22 - 28, 2001
Bush and Jiang united on terrorism
It was the first time the two men had met President George W
Bush has said the US and China have a "common understanding" of the
threat posed by international terrorists.
Mr Bush was speaking after meeting his Chinese counterpart,
Jiang Zemin, in advance of Asia Pacific Economic Co-operation summit in
It is the first time President Bush has travelled overseas
since the 11 September terrorist attacks and the first time he has met the
Mr Bush said he was satisfied with the level of Chinese
co-operation in the battle against Osama Bin Laden, chief suspect of the 11
September terrorist attacks, and his al-Qaeda network.
"There was no hesitation, there was no doubt they'd
stand with our people during this terrible time," Mr Bush said.
Mr Jiang said China was willing to work to develop a
"constructive relationship" with the United States.
"We have a common understanding of the magnitude of the
threat posed by international terrorism," President Jiang said.
"We hope that anti-terrorism efforts can have clearly
defined targets and also should hit accurately and also avoid innocent
The common fight against terrorism looks set to improve
relations between the two countries, damaged by the Nato bombing of the Chinese
embassy in Belgrade two years ago, and by a row over a US spy plane earlier this
China is worried about Islamic separatists in its far western
Speaking before the meeting, President Bush emphasised
He said it would be a chance for President Jiang to look him
in the eye and take the measure of the American president.
French economic stimulus unveiled
In an effort to stave off a recession, the French government
will pump 1.2bn euros into Europe's second largest economy during 2002.
The cash injection will come despite calls for strict
controls on government spending from the European Union.
The parliament was told about new income support measures by
Finance Minister Laurent Fabius who is eager to prevent a dip in growth ahead of
France's national elections early next year.
While Mr Fabius spoke, strikers marched the streets of French
cities, calling for higher wages, better job security and the right to retire at
55 instead of at 60.
Transport was disrupted across the country after four of
France's five main union federations called the strikes.
The official growth prediction for 2001 has been scaled back
to 2% due to the global economic downturn and the crisis caused by the 11
Greenspan upbeat on economy
Mr Greenspan is dubious about stimulus measures prospects for
the future of the US economy have been "scarcely diminished" by the 11
September attacks, Federal Reserve chairman Alan Greenspan has said.
In a speech aimed at summing up the effect of the attacks on
the economy over the past few weeks, Mr Greenspan said that growth in
productivity would undergo "a one-time downward adjustment".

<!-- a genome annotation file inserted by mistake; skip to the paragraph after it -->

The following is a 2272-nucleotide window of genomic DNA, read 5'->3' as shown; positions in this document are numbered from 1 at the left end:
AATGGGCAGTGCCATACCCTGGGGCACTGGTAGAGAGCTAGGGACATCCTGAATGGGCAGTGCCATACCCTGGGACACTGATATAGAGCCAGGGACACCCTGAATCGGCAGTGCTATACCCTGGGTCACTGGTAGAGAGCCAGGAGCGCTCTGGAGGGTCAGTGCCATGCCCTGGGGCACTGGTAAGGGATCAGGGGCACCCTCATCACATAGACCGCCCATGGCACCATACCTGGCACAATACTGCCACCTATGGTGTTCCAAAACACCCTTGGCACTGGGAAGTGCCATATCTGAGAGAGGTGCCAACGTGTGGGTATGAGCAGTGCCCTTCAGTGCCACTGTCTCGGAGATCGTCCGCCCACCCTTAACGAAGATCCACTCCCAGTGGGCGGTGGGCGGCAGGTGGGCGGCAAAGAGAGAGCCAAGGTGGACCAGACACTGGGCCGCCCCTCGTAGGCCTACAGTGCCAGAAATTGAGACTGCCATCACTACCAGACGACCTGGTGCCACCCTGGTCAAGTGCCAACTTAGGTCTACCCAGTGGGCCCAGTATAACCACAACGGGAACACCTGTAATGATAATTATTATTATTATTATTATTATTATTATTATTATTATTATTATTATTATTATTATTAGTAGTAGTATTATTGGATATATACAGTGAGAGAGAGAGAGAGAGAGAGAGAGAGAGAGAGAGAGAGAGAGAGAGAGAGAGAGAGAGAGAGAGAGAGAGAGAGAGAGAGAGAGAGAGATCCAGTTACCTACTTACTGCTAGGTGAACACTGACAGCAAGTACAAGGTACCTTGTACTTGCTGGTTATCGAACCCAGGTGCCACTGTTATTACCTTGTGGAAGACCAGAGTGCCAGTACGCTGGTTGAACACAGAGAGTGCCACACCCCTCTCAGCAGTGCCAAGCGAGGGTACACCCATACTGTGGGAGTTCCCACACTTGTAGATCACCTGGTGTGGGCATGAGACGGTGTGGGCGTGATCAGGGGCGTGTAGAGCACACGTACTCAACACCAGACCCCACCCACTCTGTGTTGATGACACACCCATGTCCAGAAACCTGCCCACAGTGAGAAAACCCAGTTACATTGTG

"But once the adjustment is completed, productivity
growth should resume at rates in excess of those that prevailed in the
quarter-century preceding 1995," he told a Congress committee.
Later in the day, the gloss was taken off Mr Greenspan's
remarks when chief White House economic aide Lawrence Lindsey said it was likely
that the US would see two quarters of negative growth — pushing it into a
Mr Lindsey's comment, coupled with fears over the rapid
spread of anthrax scares, helped push the US financial markets into another poor
The Dow Jones industrial average fell 151.26 points, or 1.6%,
to close at 9,232.97, while the more tech-heavy Nasdaq Composite Index slumped
by 4.4% to 1,646.36, its biggest drop in percentage terms since 17 September.
Mr Greenspan was responding to fears that the current slump
in spending and investment something that has particularly hit the technology
sector — could put a check on growth for years to come.
Investment in technology is seen as the motor of the US
economy, since it can help power efficiency gains, and therefore increase output
In a broadly upbeat speech, Mr Greenspan made no reference to
the measures necessary to kick-start the economy.
The Fed has cut interest rates nine times this year — twice
since the attacks — and the government is currently mulling a stimulus package
to boost demand.
Apec backs world trade round
Apec countries control much of the world's trade Trade and
foreign ministers from the Asia-Pacific region meeting in China have backed a
new trade round to tackle the world economic slowdown.
President George W Bush has arrived in Shanghai to attend the
meeting, which will be the first gathering of world leaders since the terrorist
attacks on 11 September.
On Friday he will hold private meetings with Russian
President Vladimir Putin, Japan's Prime Minister Junichiro Koizumi, and Chinese
leader Jiang Zemin.
Restarting world trade talks, scheduled to begin in Doha in
the Gulf Arab state of Qatar in November, has become a top priority of the US
"Ministers have expressed explicit and firm support for
the launch of a new WTO round at Doha next month," Chinese Foreign Minister
Tang Jiaxuan said.
German finance minister warns on growth
German growth is expected to fall below 1.0% this year Growth
in the German economy, Europe's largest, is set to fall well below official
forecasts, the country's finance minister has said.
Hans Eichel warned that the economy would expand by about
0.75% this year, compared with a government target of about 2.0%.
"We have at the moment this year growth of under 1%. We
have to draw up new estimates but I think we will reach 0.75%" he told
German television station ZDF.
Meanwhile, Germany's leading trade unions have called for a
multi-billion euro economic stimulus package to boost the German economy.
Government officials have warned for months that growth will
fall below target.